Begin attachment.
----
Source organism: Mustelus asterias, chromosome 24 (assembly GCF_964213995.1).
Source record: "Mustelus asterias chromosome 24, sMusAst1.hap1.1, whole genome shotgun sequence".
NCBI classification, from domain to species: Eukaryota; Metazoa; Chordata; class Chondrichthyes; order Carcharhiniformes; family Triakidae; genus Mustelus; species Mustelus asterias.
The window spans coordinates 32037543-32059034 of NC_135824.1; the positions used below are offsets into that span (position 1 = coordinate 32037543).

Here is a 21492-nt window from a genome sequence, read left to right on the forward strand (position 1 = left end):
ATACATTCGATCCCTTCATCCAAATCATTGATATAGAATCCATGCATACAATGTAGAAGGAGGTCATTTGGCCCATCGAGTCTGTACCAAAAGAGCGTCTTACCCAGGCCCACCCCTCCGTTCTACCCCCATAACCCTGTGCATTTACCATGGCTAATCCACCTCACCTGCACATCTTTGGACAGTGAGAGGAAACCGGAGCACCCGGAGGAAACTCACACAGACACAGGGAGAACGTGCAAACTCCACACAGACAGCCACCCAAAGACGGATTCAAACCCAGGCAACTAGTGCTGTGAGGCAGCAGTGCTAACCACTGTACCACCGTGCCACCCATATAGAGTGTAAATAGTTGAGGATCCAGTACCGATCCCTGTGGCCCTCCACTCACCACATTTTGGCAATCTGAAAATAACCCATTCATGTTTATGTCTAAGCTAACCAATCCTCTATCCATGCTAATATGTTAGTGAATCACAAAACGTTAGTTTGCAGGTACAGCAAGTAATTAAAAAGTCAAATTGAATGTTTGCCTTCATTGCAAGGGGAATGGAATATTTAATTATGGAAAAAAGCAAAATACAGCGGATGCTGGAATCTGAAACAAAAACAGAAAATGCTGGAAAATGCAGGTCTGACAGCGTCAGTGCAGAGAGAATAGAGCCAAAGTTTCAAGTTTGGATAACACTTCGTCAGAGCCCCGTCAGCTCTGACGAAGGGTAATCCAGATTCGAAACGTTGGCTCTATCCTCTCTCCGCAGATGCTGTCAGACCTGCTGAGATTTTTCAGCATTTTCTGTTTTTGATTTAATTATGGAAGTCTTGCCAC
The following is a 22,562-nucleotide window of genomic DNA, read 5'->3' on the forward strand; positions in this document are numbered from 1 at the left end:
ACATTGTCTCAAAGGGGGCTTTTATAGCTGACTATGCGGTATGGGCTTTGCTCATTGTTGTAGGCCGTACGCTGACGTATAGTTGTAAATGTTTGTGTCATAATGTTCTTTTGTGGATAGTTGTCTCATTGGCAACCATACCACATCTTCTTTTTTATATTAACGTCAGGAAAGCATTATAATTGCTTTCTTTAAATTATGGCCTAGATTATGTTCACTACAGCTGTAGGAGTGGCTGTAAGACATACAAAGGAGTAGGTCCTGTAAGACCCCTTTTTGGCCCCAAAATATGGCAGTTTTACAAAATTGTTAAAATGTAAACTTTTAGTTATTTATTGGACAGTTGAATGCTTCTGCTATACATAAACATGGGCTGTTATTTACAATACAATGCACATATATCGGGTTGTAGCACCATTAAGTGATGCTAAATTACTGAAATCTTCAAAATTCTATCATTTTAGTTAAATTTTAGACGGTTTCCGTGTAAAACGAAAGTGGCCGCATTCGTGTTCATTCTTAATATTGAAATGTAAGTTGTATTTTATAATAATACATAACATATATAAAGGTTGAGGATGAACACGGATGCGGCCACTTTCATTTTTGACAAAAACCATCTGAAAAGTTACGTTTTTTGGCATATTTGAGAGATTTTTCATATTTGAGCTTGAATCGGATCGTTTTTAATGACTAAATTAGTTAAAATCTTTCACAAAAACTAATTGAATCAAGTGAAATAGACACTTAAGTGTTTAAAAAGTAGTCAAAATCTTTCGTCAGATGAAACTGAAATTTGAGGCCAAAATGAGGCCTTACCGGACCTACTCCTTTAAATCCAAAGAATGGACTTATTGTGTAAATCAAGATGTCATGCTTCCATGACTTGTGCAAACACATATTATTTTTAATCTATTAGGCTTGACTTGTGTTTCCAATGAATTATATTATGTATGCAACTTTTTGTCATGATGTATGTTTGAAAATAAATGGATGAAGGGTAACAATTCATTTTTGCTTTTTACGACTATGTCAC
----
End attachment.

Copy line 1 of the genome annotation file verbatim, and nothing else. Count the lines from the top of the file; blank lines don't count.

Source organism: Mustelus asterias, chromosome 24 (assembly GCF_964213995.1).